This message hasn’t carried to mega-yacht owners overwintering in the Caribbean, where they drink Le Pin chilled as a pre-dinner sundowner. The only thing you need to breach wine’s cultural defences is a corkscrew. It isn’t like piano playing. You don’t have to forego big chunks of your social-life to make headway. Quite the opposite, in fact
When you look at who is consuming the top growths it’s hard to resist the conclusion that luxury has won out over education. Marketers have every right to stare us down and point out that Pomerol is now a signifier of wealth. Fine wine has never been so simple. We may be able to pronounce Musigny without stumbling, but when did any of us last get to drink magnums of de Vogüé? We are like the caddies who never swing a club, and the gillies who seldom cast a fly. Our monasticism has morphed into Liv-ex imposed abstinence.
Marketing is prescriptive and coercive. It earns its keep through demand creation, rejuvenating familiar brands and releasing products that develop and satisfy new wants. It follows that the concept of “luxury” must show itself capable of doing real work, being properly generative and pre-emptive of choice, in order to be credible. Reporting episodes of potlatch in the Caribbean won’t cut it.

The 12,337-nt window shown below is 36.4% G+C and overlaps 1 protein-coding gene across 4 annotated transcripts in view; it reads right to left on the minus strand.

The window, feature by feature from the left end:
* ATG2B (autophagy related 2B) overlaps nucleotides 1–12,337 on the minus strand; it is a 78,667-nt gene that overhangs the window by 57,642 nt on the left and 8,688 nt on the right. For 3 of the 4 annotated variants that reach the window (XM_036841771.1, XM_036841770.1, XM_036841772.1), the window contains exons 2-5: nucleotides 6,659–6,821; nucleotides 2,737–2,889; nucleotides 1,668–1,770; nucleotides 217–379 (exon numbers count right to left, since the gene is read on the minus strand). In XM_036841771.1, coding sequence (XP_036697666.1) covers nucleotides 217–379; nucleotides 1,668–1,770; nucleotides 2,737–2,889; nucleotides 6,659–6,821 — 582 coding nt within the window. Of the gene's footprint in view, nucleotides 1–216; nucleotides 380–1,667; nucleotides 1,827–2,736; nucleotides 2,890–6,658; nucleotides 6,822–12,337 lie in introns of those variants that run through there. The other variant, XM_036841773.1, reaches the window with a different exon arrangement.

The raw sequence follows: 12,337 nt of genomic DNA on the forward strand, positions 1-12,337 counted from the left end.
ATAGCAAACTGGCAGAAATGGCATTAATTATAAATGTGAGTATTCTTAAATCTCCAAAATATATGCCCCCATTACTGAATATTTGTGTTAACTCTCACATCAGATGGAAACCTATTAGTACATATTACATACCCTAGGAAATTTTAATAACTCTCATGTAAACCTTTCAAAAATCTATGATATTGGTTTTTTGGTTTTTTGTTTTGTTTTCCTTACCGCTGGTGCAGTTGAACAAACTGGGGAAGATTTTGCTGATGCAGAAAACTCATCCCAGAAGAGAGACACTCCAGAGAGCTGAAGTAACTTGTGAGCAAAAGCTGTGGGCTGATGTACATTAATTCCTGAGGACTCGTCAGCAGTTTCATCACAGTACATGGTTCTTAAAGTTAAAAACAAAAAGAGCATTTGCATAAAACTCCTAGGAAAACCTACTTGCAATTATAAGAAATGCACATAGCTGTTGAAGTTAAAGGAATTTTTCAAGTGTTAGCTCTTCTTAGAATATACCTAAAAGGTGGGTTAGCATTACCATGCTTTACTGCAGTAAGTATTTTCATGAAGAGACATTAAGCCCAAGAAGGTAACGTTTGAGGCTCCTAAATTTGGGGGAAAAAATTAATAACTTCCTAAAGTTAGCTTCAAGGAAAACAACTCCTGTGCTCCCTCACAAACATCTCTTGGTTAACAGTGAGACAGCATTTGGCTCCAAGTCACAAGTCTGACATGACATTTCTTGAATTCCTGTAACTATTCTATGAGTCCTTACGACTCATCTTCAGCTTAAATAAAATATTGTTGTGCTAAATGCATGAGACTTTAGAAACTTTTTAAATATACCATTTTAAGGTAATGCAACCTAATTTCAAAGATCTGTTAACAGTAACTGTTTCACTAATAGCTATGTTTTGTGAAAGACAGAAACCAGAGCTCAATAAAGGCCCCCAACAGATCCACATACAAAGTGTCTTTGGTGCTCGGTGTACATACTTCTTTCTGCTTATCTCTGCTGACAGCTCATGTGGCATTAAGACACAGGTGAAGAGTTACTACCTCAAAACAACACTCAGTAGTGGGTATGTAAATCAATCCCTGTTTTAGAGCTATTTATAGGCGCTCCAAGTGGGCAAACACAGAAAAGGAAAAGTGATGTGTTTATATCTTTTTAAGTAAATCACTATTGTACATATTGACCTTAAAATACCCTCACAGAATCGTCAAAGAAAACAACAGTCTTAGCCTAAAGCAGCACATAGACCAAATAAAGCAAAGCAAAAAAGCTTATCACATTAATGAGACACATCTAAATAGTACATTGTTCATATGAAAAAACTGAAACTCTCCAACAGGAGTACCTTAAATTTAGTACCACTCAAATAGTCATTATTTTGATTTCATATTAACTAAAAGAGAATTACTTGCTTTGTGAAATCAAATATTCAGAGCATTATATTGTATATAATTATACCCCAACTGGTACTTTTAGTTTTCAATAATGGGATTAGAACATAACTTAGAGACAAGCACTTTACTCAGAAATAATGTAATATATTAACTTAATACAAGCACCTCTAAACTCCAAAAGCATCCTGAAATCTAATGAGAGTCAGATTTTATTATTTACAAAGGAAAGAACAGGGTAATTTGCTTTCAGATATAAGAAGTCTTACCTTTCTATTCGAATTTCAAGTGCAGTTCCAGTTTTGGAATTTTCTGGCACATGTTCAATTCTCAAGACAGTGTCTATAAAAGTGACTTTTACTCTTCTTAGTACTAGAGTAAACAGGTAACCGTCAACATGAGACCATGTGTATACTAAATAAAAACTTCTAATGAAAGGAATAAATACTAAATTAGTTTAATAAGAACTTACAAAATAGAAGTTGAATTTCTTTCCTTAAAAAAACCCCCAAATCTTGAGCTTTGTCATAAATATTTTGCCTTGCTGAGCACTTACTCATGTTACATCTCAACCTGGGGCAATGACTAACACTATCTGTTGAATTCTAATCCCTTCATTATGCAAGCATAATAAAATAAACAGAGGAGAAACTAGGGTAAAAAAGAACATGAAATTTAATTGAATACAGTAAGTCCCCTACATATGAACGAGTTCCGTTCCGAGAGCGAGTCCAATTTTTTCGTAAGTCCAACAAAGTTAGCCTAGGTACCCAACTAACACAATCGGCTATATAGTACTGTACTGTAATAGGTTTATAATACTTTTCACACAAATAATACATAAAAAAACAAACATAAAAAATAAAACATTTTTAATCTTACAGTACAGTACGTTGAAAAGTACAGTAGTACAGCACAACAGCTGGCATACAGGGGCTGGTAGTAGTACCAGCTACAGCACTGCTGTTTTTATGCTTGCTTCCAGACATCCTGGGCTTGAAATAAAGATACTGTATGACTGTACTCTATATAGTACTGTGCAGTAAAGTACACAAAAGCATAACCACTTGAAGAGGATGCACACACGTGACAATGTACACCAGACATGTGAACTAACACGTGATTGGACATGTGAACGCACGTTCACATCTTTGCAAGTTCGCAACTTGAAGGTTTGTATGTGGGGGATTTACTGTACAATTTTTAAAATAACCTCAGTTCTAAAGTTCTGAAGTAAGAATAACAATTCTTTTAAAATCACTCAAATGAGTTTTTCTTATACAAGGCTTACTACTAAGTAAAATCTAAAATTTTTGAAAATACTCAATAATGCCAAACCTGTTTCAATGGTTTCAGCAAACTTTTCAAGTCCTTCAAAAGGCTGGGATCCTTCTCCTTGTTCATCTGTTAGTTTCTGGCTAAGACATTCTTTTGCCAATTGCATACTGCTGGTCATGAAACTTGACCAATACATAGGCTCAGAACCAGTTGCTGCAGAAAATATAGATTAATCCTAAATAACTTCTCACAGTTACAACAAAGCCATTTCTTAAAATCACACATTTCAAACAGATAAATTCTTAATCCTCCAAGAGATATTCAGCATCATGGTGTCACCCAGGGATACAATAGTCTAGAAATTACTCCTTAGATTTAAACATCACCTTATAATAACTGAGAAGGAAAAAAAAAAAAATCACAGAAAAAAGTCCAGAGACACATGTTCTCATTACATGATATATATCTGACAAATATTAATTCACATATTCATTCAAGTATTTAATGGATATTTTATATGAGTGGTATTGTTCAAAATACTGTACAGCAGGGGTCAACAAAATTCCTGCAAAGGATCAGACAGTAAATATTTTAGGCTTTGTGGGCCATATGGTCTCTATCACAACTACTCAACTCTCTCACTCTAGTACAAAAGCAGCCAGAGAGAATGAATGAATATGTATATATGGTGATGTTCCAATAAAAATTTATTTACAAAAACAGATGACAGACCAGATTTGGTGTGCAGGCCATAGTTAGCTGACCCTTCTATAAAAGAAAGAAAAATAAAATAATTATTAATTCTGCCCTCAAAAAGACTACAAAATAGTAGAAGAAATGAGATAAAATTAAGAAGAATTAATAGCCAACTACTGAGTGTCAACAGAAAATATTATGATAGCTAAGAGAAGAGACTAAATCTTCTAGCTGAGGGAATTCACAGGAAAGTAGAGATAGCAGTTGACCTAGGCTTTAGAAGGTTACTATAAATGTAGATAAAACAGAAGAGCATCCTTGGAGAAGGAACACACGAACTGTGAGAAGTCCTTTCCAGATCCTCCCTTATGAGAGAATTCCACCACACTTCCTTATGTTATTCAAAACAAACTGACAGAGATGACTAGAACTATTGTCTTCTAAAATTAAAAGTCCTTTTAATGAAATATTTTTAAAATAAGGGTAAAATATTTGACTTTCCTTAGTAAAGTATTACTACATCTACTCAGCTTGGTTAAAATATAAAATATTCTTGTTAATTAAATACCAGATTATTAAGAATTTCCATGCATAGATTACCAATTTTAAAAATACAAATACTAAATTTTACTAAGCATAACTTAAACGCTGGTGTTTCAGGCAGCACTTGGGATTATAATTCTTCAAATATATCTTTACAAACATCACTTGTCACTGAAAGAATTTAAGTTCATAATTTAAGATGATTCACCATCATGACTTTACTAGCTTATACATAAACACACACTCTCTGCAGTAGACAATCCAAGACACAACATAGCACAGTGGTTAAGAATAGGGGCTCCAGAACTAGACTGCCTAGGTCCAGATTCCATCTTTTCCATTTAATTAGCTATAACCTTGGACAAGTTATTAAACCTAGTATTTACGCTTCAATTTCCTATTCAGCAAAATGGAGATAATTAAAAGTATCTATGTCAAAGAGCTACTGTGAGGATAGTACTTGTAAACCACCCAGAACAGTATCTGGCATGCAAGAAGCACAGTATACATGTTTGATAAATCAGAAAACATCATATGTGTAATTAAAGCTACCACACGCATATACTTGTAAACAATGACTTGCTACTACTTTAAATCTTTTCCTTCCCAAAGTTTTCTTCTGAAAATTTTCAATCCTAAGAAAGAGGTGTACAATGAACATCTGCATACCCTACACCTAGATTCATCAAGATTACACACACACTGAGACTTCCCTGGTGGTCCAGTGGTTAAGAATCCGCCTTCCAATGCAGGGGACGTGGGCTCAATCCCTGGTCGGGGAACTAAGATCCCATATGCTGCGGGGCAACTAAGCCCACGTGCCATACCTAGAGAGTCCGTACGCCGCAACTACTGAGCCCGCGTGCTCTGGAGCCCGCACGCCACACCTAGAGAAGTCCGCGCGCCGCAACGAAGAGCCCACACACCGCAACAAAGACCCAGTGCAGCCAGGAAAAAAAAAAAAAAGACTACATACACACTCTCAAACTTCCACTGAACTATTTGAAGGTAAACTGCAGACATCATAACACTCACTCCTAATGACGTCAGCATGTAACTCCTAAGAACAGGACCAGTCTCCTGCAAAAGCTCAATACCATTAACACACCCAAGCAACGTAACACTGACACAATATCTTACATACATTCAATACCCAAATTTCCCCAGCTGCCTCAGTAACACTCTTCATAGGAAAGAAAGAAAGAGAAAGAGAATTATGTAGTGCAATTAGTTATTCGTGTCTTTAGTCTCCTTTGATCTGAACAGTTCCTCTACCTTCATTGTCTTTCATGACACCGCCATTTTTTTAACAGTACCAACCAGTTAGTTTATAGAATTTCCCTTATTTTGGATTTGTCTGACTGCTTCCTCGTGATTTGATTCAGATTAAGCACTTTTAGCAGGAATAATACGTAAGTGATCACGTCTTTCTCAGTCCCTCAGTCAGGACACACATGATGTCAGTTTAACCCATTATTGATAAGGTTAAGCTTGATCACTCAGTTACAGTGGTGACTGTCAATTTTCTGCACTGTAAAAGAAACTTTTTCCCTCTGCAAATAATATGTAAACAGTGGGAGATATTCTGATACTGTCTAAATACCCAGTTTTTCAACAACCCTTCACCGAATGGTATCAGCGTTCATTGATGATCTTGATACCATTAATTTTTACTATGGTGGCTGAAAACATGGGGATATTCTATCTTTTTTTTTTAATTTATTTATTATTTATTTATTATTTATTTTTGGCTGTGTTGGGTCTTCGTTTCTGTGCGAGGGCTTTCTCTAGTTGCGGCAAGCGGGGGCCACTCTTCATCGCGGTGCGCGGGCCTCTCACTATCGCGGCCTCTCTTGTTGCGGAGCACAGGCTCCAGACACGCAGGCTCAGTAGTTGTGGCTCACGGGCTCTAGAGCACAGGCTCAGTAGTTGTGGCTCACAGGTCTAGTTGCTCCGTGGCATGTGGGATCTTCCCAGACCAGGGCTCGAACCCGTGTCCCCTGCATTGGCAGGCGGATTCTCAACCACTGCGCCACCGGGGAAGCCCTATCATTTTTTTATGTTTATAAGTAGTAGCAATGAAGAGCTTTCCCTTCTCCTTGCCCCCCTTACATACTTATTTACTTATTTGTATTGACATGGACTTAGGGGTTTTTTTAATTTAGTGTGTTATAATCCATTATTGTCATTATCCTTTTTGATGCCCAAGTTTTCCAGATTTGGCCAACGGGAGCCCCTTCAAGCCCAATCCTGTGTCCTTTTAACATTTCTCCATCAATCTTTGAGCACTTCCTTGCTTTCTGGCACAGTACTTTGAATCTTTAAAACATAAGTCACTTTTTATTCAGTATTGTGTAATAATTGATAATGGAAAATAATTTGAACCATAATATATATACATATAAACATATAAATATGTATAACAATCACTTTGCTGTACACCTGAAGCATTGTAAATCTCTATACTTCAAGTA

The beryl waters become murky when we ask marketeers for their examples of luxury brand creation. It is not enough tell tales on old men with mega-yachts and magnums of La Tâche. Burgundy’s K2 was in development 170 million years before Bernard Arnault commissioned Symphony. Show us the mountain ranges you’ve created, we say. Don’t just plant your flags on our peaks.
At this point a few names are tossed overboard: Screaming Eagle, Miraval, Seña, Sassicaia. A good solicitor will tell you that changing statutes to accommodate exceptions makes for bad law, but in marketing this maxim is often reversed, with the anomaly becoming the model. The problem isn’t that Miraval is bogus, it’s just that trick has now been done. Strong brands have a knack of pulling up the drawbridge behind them. Innovation gets used up like matches. The message coming out from yellow tail is that competing will cost you billions and even then you’ll need to come up with a better strategy. As John Hegarty puts it, “When the world zigs, zag.”